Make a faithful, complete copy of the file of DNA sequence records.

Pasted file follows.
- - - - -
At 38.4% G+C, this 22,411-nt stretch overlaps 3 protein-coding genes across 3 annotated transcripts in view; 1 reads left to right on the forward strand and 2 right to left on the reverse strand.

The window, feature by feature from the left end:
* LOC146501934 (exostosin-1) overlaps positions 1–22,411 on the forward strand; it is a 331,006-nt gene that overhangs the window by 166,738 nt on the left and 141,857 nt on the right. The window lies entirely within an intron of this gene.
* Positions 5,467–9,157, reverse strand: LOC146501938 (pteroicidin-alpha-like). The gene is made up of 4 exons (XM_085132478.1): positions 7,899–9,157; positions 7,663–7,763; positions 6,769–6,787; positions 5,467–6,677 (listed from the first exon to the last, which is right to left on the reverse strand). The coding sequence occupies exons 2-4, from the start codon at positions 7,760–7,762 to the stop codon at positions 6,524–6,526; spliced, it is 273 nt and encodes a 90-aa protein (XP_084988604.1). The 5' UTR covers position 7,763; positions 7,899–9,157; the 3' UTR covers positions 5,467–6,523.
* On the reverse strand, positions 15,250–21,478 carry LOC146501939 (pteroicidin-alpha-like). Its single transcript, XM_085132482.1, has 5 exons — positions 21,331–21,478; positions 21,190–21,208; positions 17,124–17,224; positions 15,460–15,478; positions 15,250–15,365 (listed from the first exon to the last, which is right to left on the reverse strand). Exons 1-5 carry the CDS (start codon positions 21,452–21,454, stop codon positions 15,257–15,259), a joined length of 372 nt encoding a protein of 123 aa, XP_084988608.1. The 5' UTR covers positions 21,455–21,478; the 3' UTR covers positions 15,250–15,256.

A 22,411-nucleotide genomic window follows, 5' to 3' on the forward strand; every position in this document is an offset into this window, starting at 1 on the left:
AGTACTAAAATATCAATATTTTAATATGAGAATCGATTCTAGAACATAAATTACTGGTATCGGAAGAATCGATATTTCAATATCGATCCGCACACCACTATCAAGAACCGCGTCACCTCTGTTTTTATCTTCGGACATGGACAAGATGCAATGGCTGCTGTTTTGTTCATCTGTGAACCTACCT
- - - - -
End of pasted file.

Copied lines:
At 38.4% G+C, this 22,411-nt stretch overlaps 3 protein-coding genes across 3 annotated transcripts in view; 1 reads left to right on the forward strand and 2 right to left on the reverse strand.

The window, feature by feature from the left end:
* LOC146501934 (exostosin-1) overlaps positions 1–22,411 on the forward strand; it is a 331,006-nt gene that overhangs the window by 166,738 nt on the left and 141,857 nt on the right. The window lies entirely within an intron of this gene.
* Positions 5,467–9,157, reverse strand: LOC146501938 (pteroicidin-alpha-like). The gene is made up of 4 exons (XM_085132478.1): positions 7,899–9,157; positions 7,663–7,763; positions 6,769–6,787; positions 5,467–6,677 (listed from the first exon to the last, which is right to left on the reverse strand). The coding sequence occupies exons 2-4, from the start codon at positions 7,760–7,762 to the stop codon at positions 6,524–6,526; spliced, it is 273 nt and encodes a 90-aa protein (XP_084988604.1). The 5' UTR covers position 7,763; positions 7,899–9,157; the 3' UTR covers positions 5,467–6,523.
* On the reverse strand, positions 15,250–21,478 carry LOC146501939 (pteroicidin-alpha-like). Its single transcript, XM_085132482.1, has 5 exons — positions 21,331–21,478; positions 21,190–21,208; positions 17,124–17,224; positions 15,460–15,478; positions 15,250–15,365 (listed from the first exon to the last, which is right to left on the reverse strand). Exons 1-5 carry the CDS (start codon positions 21,452–21,454, stop codon positions 15,257–15,259), a joined length of 372 nt encoding a protein of 123 aa, XP_084988608.1. The 5' UTR covers positions 21,455–21,478; the 3' UTR covers positions 15,250–15,256.

A 22,411-nucleotide genomic window follows, 5' to 3' on the forward strand; every position in this document is an offset into this window, starting at 1 on the left:
AGTACTAAAATATCAATATTTTAATATGAGAATCGATTCTAGAACATAAATTACTGGTATCGGAAGAATCGATATTTCAATATCGATCCGCACACCACTATCAAGAACCGCGTCACCTCTGTTTTTATCTTCGGACATGGACAAGATGCAATGGCTGCTGTTTTGTTCATCTGTGAACCTACCT